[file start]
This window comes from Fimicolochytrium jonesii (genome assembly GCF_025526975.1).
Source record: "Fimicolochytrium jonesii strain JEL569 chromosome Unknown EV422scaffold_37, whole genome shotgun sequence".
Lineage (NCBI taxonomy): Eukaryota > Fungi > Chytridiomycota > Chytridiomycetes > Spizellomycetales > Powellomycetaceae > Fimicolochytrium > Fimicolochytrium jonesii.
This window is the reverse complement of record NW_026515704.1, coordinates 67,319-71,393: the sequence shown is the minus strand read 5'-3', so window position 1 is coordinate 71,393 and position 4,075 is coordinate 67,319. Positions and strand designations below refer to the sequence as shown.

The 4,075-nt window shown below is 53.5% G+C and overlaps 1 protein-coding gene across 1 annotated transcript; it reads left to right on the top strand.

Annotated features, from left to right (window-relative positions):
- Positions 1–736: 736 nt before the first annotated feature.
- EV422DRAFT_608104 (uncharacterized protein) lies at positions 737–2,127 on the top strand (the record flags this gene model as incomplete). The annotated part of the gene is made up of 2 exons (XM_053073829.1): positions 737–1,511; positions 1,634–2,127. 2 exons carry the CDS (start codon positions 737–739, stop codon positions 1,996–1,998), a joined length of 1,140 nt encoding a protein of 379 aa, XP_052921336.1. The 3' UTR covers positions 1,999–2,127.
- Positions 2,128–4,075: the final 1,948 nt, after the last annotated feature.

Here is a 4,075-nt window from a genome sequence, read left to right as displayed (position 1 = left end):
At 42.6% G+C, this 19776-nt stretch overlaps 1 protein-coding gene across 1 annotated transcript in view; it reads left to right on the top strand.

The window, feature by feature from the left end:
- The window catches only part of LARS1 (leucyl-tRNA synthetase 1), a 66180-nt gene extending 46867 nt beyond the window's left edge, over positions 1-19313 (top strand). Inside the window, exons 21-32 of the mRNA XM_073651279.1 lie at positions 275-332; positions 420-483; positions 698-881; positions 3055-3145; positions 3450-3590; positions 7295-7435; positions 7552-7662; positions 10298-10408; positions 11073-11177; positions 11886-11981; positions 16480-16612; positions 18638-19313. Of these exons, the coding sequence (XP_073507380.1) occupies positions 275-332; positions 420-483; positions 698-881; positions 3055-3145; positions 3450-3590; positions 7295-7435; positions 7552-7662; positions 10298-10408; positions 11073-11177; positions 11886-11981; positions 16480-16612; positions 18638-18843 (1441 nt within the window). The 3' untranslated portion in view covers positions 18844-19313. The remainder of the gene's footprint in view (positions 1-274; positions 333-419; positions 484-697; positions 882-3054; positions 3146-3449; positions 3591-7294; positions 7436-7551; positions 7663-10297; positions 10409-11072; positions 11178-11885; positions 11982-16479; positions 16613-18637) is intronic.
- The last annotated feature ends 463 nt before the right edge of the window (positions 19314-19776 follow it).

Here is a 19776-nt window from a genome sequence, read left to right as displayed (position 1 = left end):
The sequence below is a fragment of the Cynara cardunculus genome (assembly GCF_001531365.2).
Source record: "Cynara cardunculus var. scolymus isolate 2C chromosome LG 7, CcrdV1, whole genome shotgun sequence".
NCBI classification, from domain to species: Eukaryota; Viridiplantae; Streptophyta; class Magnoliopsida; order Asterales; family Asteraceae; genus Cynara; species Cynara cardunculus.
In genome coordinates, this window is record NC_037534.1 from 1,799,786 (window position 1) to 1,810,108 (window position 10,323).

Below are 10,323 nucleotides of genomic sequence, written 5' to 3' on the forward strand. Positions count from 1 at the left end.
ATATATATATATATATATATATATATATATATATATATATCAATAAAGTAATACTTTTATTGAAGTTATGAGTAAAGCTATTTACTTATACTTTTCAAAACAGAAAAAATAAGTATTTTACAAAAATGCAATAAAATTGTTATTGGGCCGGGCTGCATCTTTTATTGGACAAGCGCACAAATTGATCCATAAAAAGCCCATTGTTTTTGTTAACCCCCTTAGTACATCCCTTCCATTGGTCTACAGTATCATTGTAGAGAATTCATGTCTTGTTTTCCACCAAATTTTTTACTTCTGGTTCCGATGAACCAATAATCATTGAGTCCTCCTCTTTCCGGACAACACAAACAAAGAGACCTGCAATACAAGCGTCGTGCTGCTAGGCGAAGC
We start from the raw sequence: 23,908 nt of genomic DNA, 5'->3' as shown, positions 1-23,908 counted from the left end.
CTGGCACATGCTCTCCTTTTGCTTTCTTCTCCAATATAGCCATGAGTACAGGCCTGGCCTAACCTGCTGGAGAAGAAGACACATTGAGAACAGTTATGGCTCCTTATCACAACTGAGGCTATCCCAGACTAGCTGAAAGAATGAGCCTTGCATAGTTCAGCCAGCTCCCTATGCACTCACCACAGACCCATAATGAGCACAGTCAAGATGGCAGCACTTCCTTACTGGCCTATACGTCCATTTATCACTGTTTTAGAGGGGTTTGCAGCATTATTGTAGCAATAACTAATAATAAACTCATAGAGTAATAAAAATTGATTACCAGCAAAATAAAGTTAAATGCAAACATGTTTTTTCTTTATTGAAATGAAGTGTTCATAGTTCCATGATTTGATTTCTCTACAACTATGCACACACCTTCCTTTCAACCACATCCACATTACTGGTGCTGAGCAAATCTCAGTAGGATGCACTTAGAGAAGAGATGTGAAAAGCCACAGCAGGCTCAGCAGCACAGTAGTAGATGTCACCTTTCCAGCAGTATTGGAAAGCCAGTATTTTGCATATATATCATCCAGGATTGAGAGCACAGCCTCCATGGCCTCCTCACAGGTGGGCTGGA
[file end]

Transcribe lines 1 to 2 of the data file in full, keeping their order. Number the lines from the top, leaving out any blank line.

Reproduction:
This window comes from Fimicolochytrium jonesii (genome assembly GCF_025526975.1).
Source record: "Fimicolochytrium jonesii strain JEL569 chromosome Unknown EV422scaffold_37, whole genome shotgun sequence".